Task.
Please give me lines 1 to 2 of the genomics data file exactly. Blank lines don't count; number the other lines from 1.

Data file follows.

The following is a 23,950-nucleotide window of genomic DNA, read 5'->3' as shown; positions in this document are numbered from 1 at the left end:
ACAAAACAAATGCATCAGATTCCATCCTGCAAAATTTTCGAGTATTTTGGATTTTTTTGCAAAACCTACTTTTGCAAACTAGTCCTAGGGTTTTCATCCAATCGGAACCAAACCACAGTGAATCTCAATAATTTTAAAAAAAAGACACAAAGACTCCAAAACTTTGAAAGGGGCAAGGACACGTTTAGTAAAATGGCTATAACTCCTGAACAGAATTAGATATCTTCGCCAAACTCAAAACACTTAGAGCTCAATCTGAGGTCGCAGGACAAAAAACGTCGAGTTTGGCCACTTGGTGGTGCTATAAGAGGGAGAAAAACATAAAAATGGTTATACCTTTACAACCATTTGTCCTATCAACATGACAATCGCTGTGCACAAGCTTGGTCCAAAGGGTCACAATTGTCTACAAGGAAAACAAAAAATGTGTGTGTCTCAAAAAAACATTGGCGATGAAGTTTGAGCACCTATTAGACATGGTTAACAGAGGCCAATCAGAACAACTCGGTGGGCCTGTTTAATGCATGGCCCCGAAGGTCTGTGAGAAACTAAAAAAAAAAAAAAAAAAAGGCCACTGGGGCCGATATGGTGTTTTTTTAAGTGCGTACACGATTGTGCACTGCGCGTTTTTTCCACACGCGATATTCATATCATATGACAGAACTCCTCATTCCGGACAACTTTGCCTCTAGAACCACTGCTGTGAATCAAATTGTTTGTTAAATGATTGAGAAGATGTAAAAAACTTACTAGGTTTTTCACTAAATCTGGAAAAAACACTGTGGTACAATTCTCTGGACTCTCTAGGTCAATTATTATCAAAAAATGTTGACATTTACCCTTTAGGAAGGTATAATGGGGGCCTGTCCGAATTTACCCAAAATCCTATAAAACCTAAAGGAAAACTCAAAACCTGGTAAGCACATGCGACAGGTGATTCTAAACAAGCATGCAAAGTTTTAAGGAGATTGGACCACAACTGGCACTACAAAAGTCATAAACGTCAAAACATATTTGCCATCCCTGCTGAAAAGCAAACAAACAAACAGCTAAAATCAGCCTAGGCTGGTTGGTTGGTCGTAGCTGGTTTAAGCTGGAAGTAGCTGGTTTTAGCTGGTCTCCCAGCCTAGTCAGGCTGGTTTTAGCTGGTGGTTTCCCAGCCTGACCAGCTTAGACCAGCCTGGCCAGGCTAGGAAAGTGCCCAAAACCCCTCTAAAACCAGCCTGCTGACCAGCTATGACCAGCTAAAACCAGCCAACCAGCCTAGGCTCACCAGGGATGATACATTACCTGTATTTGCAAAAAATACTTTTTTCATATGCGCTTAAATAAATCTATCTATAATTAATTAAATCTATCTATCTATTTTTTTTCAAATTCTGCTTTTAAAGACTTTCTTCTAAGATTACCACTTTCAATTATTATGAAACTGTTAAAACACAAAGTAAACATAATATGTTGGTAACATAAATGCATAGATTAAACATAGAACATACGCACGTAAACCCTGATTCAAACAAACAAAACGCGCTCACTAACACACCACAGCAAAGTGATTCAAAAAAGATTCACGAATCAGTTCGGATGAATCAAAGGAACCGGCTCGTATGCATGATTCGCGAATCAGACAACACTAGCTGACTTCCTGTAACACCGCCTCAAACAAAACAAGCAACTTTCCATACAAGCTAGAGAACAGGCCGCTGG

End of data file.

The following is a 23,950-nucleotide window of genomic DNA, read 5'->3' as shown; positions in this document are numbered from 1 at the left end:
ACAAAACAAATGCATCAGATTCCATCCTGCAAAATTTTCGAGTATTTTGGATTTTTTTGCAAAACCTACTTTTGCAAACTAGTCCTAGGGTTTTCATCCAATCGGAACCAAACCACAGTGAATCTCAATAATTTTAAAAAAAAGACACAAAGACTCCAAAACTTTGAAAGGGGCAAGGACACGTTTAGTAAAATGGCTATAACTCCTGAACAGAATTAGATATCTTCGCCAAACTCAAAACACTTAGAGCTCAATCTGAGGTCGCAGGACAAAAAACGTCGAGTTTGGCCACTTGGTGGTGCTATAAGAGGGAGAAAAACATAAAAATGGTTATACCTTTACAACCATTTGTCCTATCAACATGACAATCGCTGTGCACAAGCTTGGTCCAAAGGGTCACAATTGTCTACAAGGAAAACAAAAAATGTGTGTGTCTCAAAAAAACATTGGCGATGAAGTTTGAGCACCTATTAGACATGGTTAACAGAGGCCAATCAGAACAACTCGGTGGGCCTGTTTAATGCATGGCCCCGAAGGTCTGTGAGAAACTAAAAAAAAAAAAAAAAAAAGGCCACTGGGGCCGATATGGTGTTTTTTTAAGTGCGTACACGATTGTGCACTGCGCGTTTTTTCCACACGCGATATTCATATCATATGACAGAACTCCTCATTCCGGACAACTTTGCCTCTAGAACCACTGCTGTGAATCAAATTGTTTGTTAAATGATTGAGAAGATGTAAAAAACTTACTAGGTTTTTCACTAAATCTGGAAAAAACACTGTGGTACAATTCTCTGGACTCTCTAGGTCAATTATTATCAAAAAATGTTGACATTTACCCTTTAGGAAGGTATAATGGGGGCCTGTCCGAATTTACCCAAAATCCTATAAAACCTAAAGGAAAACTCAAAACCTGGTAAGCACATGCGACAGGTGATTCTAAACAAGCATGCAAAGTTTTAAGGAGATTGGACCACAACTGGCACTACAAAAGTCATAAACGTCAAAACATATTTGCCATCCCTGCTGAAAAGCAAACAAACAAACAGCTAAAATCAGCCTAGGCTGGTTGGTTGGTCGTAGCTGGTTTAAGCTGGAAGTAGCTGGTTTTAGCTGGTCTCCCAGCCTAGTCAGGCTGGTTTTAGCTGGTGGTTTCCCAGCCTGACCAGCTTAGACCAGCCTGGCCAGGCTAGGAAAGTGCCCAAAACCCCTCTAAAACCAGCCTGCTGACCAGCTATGACCAGCTAAAACCAGCCAACCAGCCTAGGCTCACCAGGGATGATACATTACCTGTATTTGCAAAAAATACTTTTTTCATATGCGCTTAAATAAATCTATCTATAATTAATTAAATCTATCTATCTATTTTTTTTCAAATTCTGCTTTTAAAGACTTTCTTCTAAGATTACCACTTTCAATTATTATGAAACTGTTAAAACACAAAGTAAACATAATATGTTGGTAACATAAATGCATAGATTAAACATAGAACATACGCACGTAAACCCTGATTCAAACAAACAAAACGCGCTCACTAACACACCACAGCAAAGTGATTCAAAAAAGATTCACGAATCAGTTCGGATGAATCAAAGGAACCGGCTCGTATGCATGATTCGCGAATCAGACAACACTAGCTGACTTCCTGTAACACCGCCTCAAACAAAACAAGCAACTTTCCATACAAGCTAGAGAACAGGCCGCTGG